How do you feel about sharing online, and do you have any particular best practices to share regarding personal/professional content? We’d love to hear your thoughts in the comments below.

“New Marketing” and “Social PR” are Simple. Talk With Me.

I constantly see chatter, blogs, articles and tweets out there about “New marketing” and “How PR works – or if it’s even necessary” now that social media is so mainstream, easy and accessible. Oy, I am so tired of the misconceptions that social media has somehow replaced these important roles in business. But I’m even more tired of everyone over-thinking this whole “new marketing” thing. Is it really that complicated? Here are a few quick “rules” to it that I think anyone can grasp:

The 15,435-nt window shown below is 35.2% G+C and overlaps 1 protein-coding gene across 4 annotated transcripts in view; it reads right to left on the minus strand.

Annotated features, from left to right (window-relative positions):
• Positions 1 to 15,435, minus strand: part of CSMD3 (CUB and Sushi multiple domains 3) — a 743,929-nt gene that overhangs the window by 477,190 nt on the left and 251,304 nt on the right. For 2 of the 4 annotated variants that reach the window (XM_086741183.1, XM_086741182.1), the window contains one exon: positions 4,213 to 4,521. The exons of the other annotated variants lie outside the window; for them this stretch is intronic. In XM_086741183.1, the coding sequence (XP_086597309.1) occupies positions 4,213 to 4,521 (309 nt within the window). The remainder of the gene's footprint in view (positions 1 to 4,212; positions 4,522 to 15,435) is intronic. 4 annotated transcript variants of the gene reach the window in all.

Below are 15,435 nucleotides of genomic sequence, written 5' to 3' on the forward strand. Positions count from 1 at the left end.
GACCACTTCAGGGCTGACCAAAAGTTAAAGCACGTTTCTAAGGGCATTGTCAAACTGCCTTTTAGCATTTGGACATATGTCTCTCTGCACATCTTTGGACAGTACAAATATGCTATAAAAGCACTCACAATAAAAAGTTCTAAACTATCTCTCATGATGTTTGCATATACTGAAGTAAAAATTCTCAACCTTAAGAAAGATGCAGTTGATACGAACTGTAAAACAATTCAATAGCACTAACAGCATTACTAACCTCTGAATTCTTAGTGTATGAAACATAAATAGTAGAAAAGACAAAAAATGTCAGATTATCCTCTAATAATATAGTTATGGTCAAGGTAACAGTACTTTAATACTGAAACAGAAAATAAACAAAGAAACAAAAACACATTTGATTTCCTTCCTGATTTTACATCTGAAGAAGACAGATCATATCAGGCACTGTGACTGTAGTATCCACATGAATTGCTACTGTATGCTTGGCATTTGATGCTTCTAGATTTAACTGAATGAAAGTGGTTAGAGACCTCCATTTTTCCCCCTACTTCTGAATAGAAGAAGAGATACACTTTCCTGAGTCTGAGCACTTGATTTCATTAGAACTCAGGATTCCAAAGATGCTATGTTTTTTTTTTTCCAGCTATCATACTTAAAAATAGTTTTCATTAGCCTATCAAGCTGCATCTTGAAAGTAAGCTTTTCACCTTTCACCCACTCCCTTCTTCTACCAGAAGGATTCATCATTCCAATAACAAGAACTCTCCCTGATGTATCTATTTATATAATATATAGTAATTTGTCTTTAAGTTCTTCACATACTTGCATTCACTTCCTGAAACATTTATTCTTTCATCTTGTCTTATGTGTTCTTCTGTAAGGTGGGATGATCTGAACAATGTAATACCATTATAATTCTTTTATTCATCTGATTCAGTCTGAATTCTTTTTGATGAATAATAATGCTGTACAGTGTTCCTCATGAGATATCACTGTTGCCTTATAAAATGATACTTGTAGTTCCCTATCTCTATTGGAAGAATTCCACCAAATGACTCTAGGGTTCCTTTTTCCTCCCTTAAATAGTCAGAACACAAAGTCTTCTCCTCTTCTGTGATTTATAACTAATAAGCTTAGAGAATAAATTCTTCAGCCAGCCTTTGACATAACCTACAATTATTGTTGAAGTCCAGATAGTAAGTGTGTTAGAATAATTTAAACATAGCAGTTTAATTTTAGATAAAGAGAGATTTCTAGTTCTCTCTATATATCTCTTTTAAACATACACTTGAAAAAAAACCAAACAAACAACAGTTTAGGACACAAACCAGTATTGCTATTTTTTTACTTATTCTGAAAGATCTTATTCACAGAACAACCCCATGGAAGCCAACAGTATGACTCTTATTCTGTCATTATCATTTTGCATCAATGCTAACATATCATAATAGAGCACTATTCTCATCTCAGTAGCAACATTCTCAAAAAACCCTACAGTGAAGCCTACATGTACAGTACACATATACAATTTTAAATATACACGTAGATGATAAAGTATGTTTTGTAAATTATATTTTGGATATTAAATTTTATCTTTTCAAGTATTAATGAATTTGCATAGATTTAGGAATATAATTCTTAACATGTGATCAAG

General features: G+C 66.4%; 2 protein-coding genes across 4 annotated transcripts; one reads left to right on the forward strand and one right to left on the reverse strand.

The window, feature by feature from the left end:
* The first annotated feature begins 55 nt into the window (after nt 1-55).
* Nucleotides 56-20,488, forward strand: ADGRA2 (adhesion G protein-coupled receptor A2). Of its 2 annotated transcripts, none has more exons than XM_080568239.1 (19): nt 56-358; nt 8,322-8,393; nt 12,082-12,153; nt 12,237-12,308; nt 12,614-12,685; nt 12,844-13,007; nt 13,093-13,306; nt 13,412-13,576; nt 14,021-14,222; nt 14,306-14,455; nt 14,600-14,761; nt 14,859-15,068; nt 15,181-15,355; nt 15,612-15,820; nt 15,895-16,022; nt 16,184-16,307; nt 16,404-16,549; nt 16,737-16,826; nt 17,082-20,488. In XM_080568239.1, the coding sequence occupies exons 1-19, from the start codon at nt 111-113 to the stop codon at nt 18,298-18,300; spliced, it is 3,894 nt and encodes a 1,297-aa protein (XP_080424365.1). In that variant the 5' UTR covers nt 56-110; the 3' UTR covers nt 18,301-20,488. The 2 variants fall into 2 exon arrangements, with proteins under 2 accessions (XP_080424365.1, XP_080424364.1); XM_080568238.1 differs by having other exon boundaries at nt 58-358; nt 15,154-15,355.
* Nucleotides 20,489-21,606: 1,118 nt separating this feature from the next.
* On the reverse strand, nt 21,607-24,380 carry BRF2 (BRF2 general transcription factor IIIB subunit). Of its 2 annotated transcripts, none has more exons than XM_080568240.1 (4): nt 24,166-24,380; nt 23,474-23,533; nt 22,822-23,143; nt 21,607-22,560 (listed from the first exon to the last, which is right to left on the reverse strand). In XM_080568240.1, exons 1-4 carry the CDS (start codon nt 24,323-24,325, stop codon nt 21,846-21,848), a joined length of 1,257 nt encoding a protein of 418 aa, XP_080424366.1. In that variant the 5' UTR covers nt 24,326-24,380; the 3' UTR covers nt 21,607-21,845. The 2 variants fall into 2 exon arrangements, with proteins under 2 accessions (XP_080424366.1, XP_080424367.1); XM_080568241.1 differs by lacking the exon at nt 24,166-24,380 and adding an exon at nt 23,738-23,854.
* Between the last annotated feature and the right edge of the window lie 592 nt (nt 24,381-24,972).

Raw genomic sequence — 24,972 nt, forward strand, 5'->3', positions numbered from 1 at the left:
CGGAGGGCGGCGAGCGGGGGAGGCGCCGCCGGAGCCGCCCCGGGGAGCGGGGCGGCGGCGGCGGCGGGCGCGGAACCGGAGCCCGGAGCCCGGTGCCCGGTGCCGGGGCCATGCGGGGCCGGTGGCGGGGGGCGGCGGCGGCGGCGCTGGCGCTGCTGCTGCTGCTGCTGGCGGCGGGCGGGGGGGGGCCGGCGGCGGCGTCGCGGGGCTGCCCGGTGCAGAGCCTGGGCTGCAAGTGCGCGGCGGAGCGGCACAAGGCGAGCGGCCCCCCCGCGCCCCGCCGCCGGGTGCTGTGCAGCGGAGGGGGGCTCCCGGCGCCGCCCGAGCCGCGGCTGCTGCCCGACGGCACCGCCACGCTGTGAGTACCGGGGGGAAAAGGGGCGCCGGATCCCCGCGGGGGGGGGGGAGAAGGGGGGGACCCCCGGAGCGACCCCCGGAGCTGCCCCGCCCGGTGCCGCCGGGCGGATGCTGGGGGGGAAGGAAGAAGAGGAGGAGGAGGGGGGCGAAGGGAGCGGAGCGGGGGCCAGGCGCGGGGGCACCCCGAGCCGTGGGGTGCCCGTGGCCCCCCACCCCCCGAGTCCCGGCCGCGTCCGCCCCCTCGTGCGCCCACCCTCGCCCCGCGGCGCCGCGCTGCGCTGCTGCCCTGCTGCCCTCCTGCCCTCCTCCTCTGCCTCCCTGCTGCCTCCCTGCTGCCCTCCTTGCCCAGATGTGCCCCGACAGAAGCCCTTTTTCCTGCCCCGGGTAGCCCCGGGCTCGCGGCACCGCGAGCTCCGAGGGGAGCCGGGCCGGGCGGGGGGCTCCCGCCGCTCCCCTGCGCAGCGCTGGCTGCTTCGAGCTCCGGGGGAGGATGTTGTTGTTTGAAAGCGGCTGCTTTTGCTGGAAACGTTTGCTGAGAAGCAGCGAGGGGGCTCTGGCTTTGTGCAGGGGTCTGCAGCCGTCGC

- Social media is a tactic tied into a larger communications strategy. Key word: strategy. Have one. Actually, have more than one, because it’s important not to lose sight of the fact that there are different communications strategies across different parts of your business. Communicating with customers about a service issue is not the same as trying to sell to a prospect or get the attention of a journalist. Make social media a part of how your business communicates. But don’t tell me your “social media plan” replaces solid marketing and PR.